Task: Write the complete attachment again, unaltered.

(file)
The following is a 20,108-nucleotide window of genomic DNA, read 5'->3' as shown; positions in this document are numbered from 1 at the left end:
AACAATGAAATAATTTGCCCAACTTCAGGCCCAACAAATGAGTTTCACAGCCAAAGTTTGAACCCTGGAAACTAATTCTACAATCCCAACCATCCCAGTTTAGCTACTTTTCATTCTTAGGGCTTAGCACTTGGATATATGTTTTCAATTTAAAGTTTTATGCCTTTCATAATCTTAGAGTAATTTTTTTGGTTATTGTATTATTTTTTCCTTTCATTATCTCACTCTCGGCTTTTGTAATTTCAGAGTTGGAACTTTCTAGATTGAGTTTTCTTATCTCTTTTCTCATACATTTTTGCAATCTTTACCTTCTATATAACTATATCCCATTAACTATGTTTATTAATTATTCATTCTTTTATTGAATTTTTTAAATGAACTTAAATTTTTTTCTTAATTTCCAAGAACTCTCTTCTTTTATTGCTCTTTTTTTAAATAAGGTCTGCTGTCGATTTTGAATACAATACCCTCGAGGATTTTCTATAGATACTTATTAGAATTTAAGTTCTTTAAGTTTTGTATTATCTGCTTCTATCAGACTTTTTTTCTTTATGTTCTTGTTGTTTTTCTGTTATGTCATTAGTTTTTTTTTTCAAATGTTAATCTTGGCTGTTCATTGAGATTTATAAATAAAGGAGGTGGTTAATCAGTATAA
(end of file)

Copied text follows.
The following is a 20,108-nucleotide window of genomic DNA, read 5'->3' as shown; positions in this document are numbered from 1 at the left end:
AACAATGAAATAATTTGCCCAACTTCAGGCCCAACAAATGAGTTTCACAGCCAAAGTTTGAACCCTGGAAACTAATTCTACAATCCCAACCATCCCAGTTTAGCTACTTTTCATTCTTAGGGCTTAGCACTTGGATATATGTTTTCAATTTAAAGTTTTATGCCTTTCATAATCTTAGAGTAATTTTTTTGGTTATTGTATTATTTTTTCCTTTCATTATCTCACTCTCGGCTTTTGTAATTTCAGAGTTGGAACTTTCTAGATTGAGTTTTCTTATCTCTTTTCTCATACATTTTTGCAATCTTTACCTTCTATATAACTATATCCCATTAACTATGTTTATTAATTATTCATTCTTTTATTGAATTTTTTAAATGAACTTAAATTTTTTTCTTAATTTCCAAGAACTCTCTTCTTTTATTGCTCTTTTTTTAAATAAGGTCTGCTGTCGATTTTGAATACAATACCCTCGAGGATTTTCTATAGATACTTATTAGAATTTAAGTTCTTTAAGTTTTGTATTATCTGCTTCTATCAGACTTTTTTTCTTTATGTTCTTGTTGTTTTTCTGTTATGTCATTAGTTTTTTTTTTCAAATGTTAATCTTGGCTGTTCATTGAGATTTATAAATAAAGGAGGTGGTTAATCAGTATAA